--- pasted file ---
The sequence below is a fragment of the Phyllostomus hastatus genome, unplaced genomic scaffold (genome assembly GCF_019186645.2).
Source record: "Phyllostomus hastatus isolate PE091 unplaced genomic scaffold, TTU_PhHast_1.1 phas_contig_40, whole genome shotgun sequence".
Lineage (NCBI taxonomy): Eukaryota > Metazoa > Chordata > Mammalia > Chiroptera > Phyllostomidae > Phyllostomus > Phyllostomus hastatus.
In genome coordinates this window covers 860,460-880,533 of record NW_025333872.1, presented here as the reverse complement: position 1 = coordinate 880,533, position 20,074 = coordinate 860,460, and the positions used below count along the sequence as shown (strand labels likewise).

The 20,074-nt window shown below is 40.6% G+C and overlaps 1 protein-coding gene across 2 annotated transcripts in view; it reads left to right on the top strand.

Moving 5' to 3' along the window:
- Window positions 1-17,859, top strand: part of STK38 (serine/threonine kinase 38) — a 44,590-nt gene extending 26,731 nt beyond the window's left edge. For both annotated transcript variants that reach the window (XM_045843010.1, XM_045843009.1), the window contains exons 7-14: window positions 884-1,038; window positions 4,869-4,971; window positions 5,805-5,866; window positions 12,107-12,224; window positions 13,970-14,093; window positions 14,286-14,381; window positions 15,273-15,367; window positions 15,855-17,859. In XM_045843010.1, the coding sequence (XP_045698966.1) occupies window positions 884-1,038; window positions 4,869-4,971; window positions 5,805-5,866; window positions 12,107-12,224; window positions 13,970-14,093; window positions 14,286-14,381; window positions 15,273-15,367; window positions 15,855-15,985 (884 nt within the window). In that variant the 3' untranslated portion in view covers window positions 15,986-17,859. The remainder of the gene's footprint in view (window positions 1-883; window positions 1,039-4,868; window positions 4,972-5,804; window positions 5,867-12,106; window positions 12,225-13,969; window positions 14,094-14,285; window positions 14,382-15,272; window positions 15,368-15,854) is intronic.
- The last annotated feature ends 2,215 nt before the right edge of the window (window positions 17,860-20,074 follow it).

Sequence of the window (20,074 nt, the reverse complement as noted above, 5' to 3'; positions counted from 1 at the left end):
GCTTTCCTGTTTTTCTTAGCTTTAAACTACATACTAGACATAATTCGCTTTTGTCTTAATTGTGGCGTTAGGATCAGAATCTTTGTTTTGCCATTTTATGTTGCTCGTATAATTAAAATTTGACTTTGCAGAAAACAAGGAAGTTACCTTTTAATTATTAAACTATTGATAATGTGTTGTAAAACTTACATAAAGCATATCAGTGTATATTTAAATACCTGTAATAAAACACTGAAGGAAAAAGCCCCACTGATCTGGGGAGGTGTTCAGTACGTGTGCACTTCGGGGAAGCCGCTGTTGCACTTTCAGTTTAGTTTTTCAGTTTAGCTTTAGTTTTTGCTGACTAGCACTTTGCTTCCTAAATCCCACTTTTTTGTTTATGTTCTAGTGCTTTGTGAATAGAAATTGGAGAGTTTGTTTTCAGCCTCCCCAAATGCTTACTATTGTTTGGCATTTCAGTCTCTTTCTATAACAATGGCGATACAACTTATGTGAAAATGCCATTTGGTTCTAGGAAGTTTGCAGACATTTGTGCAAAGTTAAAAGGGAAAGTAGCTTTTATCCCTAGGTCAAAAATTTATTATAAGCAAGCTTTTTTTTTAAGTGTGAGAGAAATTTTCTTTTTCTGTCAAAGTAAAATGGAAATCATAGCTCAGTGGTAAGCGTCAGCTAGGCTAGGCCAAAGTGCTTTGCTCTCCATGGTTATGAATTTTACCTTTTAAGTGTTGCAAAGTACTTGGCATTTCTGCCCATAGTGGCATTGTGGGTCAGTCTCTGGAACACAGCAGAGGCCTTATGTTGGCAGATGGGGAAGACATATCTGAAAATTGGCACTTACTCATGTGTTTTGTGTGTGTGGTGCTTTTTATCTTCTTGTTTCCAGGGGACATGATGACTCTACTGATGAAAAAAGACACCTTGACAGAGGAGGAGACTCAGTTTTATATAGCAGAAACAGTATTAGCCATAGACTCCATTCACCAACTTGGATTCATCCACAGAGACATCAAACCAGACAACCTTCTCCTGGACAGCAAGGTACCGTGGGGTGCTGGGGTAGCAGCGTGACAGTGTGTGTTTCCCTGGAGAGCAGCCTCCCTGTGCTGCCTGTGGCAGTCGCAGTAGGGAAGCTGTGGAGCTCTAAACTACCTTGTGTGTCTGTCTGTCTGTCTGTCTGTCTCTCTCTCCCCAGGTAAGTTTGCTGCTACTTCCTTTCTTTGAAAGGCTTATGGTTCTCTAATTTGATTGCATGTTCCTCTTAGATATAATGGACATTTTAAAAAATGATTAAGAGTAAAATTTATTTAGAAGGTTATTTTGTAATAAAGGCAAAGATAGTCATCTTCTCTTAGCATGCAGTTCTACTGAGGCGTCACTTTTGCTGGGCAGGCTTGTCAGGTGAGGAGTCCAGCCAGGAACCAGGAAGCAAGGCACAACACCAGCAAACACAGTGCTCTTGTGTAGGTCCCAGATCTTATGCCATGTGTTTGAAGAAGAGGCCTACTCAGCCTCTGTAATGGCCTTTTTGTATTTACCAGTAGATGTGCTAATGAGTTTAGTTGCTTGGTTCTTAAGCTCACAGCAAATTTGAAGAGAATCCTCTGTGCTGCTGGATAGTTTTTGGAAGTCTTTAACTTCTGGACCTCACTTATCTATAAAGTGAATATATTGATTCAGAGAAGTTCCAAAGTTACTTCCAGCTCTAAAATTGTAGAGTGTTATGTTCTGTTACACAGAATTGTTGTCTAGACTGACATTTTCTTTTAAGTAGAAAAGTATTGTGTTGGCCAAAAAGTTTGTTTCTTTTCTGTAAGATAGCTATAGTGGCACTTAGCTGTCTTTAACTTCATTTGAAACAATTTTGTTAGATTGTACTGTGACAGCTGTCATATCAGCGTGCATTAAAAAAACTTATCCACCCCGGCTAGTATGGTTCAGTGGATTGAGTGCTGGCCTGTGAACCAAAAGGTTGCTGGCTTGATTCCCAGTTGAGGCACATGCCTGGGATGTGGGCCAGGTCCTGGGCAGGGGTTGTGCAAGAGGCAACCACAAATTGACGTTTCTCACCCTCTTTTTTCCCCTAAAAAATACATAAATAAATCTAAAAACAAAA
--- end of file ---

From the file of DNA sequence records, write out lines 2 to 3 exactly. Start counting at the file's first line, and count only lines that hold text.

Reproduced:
Source record: "Phyllostomus hastatus isolate PE091 unplaced genomic scaffold, TTU_PhHast_1.1 phas_contig_40, whole genome shotgun sequence".
Lineage (NCBI taxonomy): Eukaryota > Metazoa > Chordata > Mammalia > Chiroptera > Phyllostomidae > Phyllostomus > Phyllostomus hastatus.